Whether skin-to-skin contact has lifelong benefits for infants is still unknown, but new research suggests the technique known as “kangaroo care” — incubating a premature baby through maternal body heat — fosters physical and mental health benefits through a child’s 10th birthday.
Researchers from Bar-Ilan University have found that mothers who care for their premature babies through kangaroo care (KC) confer a raft of psychological and cognitive benefits, such as more organized sleep and better stress responses, which extend into the fragile stage of adolescence. Such a finding may have implications for how physicians advise the mothers of premature babies in caring for their newborns.
"In this decade-long study, we show for the first time that providing maternal-newborn skin-to-skin contact to premature infants in the neonatal period improves children's functioning ten years later in systems shown to be sensitive to early maternal deprivation in animal research," researcher Dr. Ruth Feldman said in a statement.
Feldman and her colleagues recruited 73 mothers to practice the skin-to-skin rearing method, which was originally developed in 1978 Colombia as an alternative to the shortage of working incubators. These mothers held their children close once daily for 14 straight days. Meanwhile, the team monitored 73 infants who received standard incubator care, tracking both groups’ progress at seven intervals in the first 10 years of the children’s lives.
Within the first six months, differences had already begun to emerge. Mothers in the KC group showed greater outward displays of maternal behavior with their children who themselves demonstrated stronger cognitive skills than those of the incubator group. These also included exercises requiring control and executive abilities, which the researchers observed all the way through the first 10 years.
At 10 years old, the KC-raised children were leaps ahead of the children raised in incubators. They had better sleep patterns and neuroendocrine responses to stress, more mature functioning of the autonomic nervous system, and better cognitive control, suggesting to researchers a direct link between maternal contact and the raft of psychosocial benefits bestowed upon their children. “This study reminds us once again of the profound long-term consequences of maternal contact," commented Dr. John Krystal, editor of Biological Psychiatry, where the study was published. "The enhanced level of stimulation provided by this contact seems to positively influence the development of the brain and to deepen the relationship between mother and child."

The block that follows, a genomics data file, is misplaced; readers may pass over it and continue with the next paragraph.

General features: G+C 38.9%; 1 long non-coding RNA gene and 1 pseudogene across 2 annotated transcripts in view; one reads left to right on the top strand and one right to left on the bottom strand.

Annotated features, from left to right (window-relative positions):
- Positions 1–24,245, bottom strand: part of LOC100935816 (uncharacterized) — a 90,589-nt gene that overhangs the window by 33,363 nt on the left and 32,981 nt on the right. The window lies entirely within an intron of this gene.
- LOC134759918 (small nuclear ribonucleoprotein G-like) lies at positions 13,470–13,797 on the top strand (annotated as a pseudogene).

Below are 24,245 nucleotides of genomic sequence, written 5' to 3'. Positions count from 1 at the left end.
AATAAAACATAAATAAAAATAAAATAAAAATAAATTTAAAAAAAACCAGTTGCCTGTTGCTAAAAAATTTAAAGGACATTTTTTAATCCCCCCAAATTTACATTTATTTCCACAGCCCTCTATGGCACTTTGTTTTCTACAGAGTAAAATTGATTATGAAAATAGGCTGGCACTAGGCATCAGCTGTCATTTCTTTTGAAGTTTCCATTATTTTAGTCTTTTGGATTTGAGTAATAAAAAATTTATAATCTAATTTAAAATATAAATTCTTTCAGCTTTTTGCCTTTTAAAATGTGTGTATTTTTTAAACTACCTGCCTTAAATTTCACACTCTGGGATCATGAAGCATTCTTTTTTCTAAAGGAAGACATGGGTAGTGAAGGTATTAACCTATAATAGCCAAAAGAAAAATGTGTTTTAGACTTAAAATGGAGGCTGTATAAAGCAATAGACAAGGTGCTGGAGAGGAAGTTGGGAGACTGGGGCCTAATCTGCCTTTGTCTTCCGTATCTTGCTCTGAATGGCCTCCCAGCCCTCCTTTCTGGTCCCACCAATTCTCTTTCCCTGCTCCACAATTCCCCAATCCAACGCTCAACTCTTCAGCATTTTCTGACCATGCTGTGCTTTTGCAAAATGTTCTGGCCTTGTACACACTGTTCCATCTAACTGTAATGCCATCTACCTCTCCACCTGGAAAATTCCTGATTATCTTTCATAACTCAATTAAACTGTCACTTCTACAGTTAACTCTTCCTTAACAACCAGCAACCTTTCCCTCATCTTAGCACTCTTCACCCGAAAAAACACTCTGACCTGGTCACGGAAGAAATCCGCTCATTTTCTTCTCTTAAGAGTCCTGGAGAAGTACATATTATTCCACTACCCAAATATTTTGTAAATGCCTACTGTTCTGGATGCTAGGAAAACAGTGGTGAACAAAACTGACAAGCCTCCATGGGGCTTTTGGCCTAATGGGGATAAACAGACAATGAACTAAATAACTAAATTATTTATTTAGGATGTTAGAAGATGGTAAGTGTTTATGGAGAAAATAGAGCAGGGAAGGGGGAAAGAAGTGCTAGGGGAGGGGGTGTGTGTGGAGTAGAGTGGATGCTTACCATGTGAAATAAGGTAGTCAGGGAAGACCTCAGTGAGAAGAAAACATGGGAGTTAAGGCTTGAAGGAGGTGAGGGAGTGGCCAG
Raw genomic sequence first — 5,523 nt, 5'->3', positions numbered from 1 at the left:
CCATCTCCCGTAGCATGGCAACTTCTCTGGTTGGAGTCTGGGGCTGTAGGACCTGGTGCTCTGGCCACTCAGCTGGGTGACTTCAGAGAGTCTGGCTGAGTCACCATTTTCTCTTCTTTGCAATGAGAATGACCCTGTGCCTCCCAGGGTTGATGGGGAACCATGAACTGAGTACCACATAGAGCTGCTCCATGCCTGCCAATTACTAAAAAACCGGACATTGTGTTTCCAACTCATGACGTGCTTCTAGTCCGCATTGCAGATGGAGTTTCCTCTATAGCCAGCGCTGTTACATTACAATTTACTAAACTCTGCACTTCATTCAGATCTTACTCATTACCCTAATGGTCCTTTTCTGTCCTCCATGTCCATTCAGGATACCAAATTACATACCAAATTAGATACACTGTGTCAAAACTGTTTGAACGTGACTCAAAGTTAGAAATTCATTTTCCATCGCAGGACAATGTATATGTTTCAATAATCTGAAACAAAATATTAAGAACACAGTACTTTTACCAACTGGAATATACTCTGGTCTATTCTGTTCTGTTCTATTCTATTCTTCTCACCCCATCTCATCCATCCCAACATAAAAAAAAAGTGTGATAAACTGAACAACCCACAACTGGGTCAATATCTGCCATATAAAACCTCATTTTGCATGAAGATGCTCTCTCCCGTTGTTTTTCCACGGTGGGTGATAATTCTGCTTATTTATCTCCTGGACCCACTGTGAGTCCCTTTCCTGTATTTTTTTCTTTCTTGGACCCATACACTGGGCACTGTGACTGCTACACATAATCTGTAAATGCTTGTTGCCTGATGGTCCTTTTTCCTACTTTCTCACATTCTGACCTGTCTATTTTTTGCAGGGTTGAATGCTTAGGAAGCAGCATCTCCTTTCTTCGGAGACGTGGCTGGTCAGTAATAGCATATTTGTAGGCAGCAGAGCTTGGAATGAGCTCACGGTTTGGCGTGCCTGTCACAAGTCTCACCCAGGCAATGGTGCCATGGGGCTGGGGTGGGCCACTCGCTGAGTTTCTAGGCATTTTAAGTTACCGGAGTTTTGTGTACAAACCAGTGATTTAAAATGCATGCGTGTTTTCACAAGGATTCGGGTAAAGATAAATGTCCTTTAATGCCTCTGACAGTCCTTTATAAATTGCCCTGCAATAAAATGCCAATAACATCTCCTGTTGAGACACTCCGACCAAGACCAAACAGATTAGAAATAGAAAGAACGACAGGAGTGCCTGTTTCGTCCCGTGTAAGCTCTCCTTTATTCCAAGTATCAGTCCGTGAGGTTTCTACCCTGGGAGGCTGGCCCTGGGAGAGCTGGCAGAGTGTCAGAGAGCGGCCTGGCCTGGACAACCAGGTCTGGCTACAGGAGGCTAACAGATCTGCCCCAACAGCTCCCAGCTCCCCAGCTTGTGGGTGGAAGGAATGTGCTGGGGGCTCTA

As more than one in eight children born in the United States each year are premature, finding ways to reduce children’s risk of death and disorder remains urgent. A birth is considered premature if it takes place before the 37th week of gestation. Overweight women, women who have delivered preterm before, and women who abuse alcohol and drugs while pregnant face a greater risk for premature delivery.
If such a delivery arises, Feldman says, mothers should consider KC as a viable method of care, as it has an “easy-to-apply intervention with minimal cost” and a “multi-dimensional long-term impact on child development,” which, Feldman argues, “calls to integrate this intervention in the care-practices of premature infants across the world."
Source: Feldman R, Rosenthal Z, Eidelman A. Maternal-Preterm Skin-to-Skin Contact Enhances Child Physiologic Organization and Cognitive Control Across the First 10 Years of Life. Biological Psychiatry. 2014.